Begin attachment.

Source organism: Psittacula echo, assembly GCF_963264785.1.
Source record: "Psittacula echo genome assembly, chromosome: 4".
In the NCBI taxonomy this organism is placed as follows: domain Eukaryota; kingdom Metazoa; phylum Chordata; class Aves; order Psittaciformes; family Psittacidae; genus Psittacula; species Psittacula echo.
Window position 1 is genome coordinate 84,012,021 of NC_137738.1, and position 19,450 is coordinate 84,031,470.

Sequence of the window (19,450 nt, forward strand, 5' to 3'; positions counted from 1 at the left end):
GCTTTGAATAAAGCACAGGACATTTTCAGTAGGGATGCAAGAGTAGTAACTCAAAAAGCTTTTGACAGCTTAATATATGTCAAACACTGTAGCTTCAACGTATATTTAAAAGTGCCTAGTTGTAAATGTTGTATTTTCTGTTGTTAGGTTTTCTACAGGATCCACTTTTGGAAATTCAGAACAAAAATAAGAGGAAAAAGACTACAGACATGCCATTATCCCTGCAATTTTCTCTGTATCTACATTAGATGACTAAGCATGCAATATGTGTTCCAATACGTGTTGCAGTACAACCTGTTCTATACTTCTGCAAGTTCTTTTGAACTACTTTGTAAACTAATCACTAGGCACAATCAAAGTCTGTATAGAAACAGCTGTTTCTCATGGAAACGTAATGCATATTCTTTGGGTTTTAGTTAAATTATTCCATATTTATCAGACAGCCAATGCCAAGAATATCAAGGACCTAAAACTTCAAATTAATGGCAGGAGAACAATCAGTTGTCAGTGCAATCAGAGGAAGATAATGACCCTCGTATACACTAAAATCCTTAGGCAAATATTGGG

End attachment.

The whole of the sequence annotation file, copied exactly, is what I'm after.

Source organism: Psittacula echo, assembly GCF_963264785.1.
Source record: "Psittacula echo genome assembly, chromosome: 4".
In the NCBI taxonomy this organism is placed as follows: domain Eukaryota; kingdom Metazoa; phylum Chordata; class Aves; order Psittaciformes; family Psittacidae; genus Psittacula; species Psittacula echo.
Window position 1 is genome coordinate 84,012,021 of NC_137738.1, and position 19,450 is coordinate 84,031,470.

Sequence of the window (19,450 nt, forward strand, 5' to 3'; positions counted from 1 at the left end):
GCTTTGAATAAAGCACAGGACATTTTCAGTAGGGATGCAAGAGTAGTAACTCAAAAAGCTTTTGACAGCTTAATATATGTCAAACACTGTAGCTTCAACGTATATTTAAAAGTGCCTAGTTGTAAATGTTGTATTTTCTGTTGTTAGGTTTTCTACAGGATCCACTTTTGGAAATTCAGAACAAAAATAAGAGGAAAAAGACTACAGACATGCCATTATCCCTGCAATTTTCTCTGTATCTACATTAGATGACTAAGCATGCAATATGTGTTCCAATACGTGTTGCAGTACAACCTGTTCTATACTTCTGCAAGTTCTTTTGAACTACTTTGTAAACTAATCACTAGGCACAATCAAAGTCTGTATAGAAACAGCTGTTTCTCATGGAAACGTAATGCATATTCTTTGGGTTTTAGTTAAATTATTCCATATTTATCAGACAGCCAATGCCAAGAATATCAAGGACCTAAAACTTCAAATTAATGGCAGGAGAACAATCAGTTGTCAGTGCAATCAGAGGAAGATAATGACCCTCGTATACACTAAAATCCTTAGGCAAATATTGGG